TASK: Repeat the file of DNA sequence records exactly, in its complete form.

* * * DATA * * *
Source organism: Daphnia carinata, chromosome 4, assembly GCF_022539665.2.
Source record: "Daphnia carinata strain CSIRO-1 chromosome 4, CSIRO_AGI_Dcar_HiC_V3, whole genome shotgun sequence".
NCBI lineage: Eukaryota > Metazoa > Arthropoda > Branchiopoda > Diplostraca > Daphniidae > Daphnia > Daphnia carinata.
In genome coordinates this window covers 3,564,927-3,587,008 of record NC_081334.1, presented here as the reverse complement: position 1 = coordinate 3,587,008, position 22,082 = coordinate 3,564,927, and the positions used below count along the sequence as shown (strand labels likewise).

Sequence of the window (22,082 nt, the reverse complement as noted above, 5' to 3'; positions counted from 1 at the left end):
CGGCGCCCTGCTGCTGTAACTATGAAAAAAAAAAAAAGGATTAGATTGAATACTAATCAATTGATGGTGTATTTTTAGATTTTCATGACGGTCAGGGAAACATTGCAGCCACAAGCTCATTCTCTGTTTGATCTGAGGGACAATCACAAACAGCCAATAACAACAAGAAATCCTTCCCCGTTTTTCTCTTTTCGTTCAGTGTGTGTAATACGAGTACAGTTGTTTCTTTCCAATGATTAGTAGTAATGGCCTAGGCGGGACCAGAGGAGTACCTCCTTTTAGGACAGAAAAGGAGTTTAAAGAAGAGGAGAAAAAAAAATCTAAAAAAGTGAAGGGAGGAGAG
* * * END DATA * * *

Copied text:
Source organism: Daphnia carinata, chromosome 4, assembly GCF_022539665.2.
Source record: "Daphnia carinata strain CSIRO-1 chromosome 4, CSIRO_AGI_Dcar_HiC_V3, whole genome shotgun sequence".
NCBI lineage: Eukaryota > Metazoa > Arthropoda > Branchiopoda > Diplostraca > Daphniidae > Daphnia > Daphnia carinata.
In genome coordinates this window covers 3,564,927-3,587,008 of record NC_081334.1, presented here as the reverse complement: position 1 = coordinate 3,587,008, position 22,082 = coordinate 3,564,927, and the positions used below count along the sequence as shown (strand labels likewise).

Sequence of the window (22,082 nt, the reverse complement as noted above, 5' to 3'; positions counted from 1 at the left end):
CGGCGCCCTGCTGCTGTAACTATGAAAAAAAAAAAAAGGATTAGATTGAATACTAATCAATTGATGGTGTATTTTTAGATTTTCATGACGGTCAGGGAAACATTGCAGCCACAAGCTCATTCTCTGTTTGATCTGAGGGACAATCACAAACAGCCAATAACAACAAGAAATCCTTCCCCGTTTTTCTCTTTTCGTTCAGTGTGTGTAATACGAGTACAGTTGTTTCTTTCCAATGATTAGTAGTAATGGCCTAGGCGGGACCAGAGGAGTACCTCCTTTTAGGACAGAAAAGGAGTTTAAAGAAGAGGAGAAAAAAAAATCTAAAAAAGTGAAGGGAGGAGAG